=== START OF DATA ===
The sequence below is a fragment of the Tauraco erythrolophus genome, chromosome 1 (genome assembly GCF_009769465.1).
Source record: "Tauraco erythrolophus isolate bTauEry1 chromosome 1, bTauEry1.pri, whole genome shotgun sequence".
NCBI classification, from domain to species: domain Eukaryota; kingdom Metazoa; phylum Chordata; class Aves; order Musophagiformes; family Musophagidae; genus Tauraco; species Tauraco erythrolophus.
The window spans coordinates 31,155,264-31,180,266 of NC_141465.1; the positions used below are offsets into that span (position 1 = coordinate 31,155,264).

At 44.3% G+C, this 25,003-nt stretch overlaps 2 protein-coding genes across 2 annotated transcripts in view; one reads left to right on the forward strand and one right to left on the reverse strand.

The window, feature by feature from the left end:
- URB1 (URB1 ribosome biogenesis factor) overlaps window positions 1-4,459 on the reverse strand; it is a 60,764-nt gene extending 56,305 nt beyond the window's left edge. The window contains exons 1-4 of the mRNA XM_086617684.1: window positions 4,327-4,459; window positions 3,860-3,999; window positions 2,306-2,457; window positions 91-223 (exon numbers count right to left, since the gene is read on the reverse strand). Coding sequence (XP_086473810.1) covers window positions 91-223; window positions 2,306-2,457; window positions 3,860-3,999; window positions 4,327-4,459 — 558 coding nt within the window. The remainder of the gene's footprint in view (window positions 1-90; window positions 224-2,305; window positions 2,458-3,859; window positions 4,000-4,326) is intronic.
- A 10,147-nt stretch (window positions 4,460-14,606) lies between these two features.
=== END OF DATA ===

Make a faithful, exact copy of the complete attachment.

The sequence below is a fragment of the Tauraco erythrolophus genome, chromosome 1 (genome assembly GCF_009769465.1).
Source record: "Tauraco erythrolophus isolate bTauEry1 chromosome 1, bTauEry1.pri, whole genome shotgun sequence".
NCBI classification, from domain to species: domain Eukaryota; kingdom Metazoa; phylum Chordata; class Aves; order Musophagiformes; family Musophagidae; genus Tauraco; species Tauraco erythrolophus.
The window spans coordinates 31,155,264-31,180,266 of NC_141465.1; the positions used below are offsets into that span (position 1 = coordinate 31,155,264).

At 44.3% G+C, this 25,003-nt stretch overlaps 2 protein-coding genes across 2 annotated transcripts in view; one reads left to right on the forward strand and one right to left on the reverse strand.

The window, feature by feature from the left end:
- URB1 (URB1 ribosome biogenesis factor) overlaps window positions 1-4,459 on the reverse strand; it is a 60,764-nt gene extending 56,305 nt beyond the window's left edge. The window contains exons 1-4 of the mRNA XM_086617684.1: window positions 4,327-4,459; window positions 3,860-3,999; window positions 2,306-2,457; window positions 91-223 (exon numbers count right to left, since the gene is read on the reverse strand). Coding sequence (XP_086473810.1) covers window positions 91-223; window positions 2,306-2,457; window positions 3,860-3,999; window positions 4,327-4,459 — 558 coding nt within the window. The remainder of the gene's footprint in view (window positions 1-90; window positions 224-2,305; window positions 2,458-3,859; window positions 4,000-4,326) is intronic.
- A 10,147-nt stretch (window positions 4,460-14,606) lies between these two features.